Monday, January 9, 2012

Container Ship and Bulk Cargo Carrier Meet their Final Fate in Storms

Severe Weather Accounts for Two Ships Over the Weekend
Shipping News Feature

NEW ZEALAND – AUSTRALIA – The tempestuous weather experienced in the region over past weeks has finally claimed the MV Rena, the container ship which became stranded on a reef off the coast of North Island back in October and as news came in of her hull breaking open a similar fate befell a bulk vessel the MV Typhoon which broke its moorings off Christmas Island and foundered on rocks.

The Rena, complete with over 1,500 tonnes of fuel oil plus a cargo of some 1,368 containers became grounded making it potentially New Zealand’s worst oil pollution disaster. Since the accident fuel has leaked steadily, but not apparently in huge quantities although the death toll for wild bird numbers over 2,000 so far and authorities are bracing themselves for a major clean up.

Of equal concern now that the two halves of the hull have separated are the containers, thirty two of which were travelling as hazardous goods and four of which contain ferrosilicon which produces large quantities of inflammable hydrogen when in contact with water. Numerous containers have washed from the wreck and are being tracked by marine agencies as far as is possible and Government website Maritime New Zealand is publishing regular updates.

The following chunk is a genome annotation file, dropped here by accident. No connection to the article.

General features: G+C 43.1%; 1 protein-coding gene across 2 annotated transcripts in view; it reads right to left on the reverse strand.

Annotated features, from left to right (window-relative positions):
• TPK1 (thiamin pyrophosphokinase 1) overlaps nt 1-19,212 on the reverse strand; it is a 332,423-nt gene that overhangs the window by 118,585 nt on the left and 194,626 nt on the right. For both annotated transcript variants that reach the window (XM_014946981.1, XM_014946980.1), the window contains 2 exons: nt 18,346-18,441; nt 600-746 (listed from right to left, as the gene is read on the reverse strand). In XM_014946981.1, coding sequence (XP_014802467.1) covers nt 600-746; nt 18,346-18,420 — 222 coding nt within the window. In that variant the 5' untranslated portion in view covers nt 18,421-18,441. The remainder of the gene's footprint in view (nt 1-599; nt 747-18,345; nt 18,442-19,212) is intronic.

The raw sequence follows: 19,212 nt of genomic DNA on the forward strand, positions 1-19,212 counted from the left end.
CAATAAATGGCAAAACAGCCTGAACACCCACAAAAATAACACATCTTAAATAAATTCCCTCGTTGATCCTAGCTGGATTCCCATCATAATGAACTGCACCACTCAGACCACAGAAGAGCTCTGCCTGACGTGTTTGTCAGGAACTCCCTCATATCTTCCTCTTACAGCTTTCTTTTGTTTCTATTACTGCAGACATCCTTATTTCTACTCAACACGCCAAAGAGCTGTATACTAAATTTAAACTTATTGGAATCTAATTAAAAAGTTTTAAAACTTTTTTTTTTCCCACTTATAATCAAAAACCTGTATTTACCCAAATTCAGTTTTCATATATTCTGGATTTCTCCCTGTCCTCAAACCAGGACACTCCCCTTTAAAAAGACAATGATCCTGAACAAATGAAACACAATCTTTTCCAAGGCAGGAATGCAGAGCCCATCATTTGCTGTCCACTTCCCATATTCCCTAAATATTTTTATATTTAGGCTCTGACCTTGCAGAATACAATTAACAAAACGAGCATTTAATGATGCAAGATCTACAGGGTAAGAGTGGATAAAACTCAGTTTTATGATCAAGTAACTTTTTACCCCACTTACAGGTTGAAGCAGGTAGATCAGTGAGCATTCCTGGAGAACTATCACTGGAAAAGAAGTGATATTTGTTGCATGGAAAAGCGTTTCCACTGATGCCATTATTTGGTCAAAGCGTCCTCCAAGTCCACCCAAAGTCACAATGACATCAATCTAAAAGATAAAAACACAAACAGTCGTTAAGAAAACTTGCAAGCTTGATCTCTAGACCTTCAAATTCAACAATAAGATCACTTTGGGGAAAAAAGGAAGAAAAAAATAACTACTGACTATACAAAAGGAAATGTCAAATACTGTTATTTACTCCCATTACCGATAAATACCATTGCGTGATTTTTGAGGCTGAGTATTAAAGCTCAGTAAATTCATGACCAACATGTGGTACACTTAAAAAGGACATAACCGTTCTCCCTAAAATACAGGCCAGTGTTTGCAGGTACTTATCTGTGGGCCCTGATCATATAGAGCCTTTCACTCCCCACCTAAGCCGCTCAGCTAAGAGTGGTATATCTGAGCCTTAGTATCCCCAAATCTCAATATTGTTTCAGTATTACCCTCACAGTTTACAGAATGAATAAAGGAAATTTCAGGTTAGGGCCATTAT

The potential for damage is of course huge with loaded containers often having intermediate buoyancy and therefore floating away unseen sometimes to remain a hidden hazard to shipping for months. The Rena is flagged in Liberia and owned by Greek operator Costamare which has made no official public comment since its original statement.

In another incident a bulk tanker loading phosphate over three days broke from her moorings early yesterday morning and ran aground on nearby rocks leaving her fifteen man crew to literally leap into the water for their lives. By some miracle all the men were rescued despite the stormy seas and the ship immediately started to break up spilling both cargo and fuel into the water.

The Tycoon is registered in Panama and was loading at a jetty owned by Christmas Island Phosphate which has made no official comment so far. The Island is a dive centre and is home to Christmas Island National Park, an internationally renowned haven for marine life and seabird causing local businesses to express their concern as to the future if pollution levels rise as expected.

Phosphate is harmless in small quantities acting as a marine fertiliser but high concentrations would be harmful to fish and shellfish populations plus the obvious danger to birds and other creatures from a major oil spillage.

Photo: The MV Tycoon strikes rocks adjacent to the loading jetty.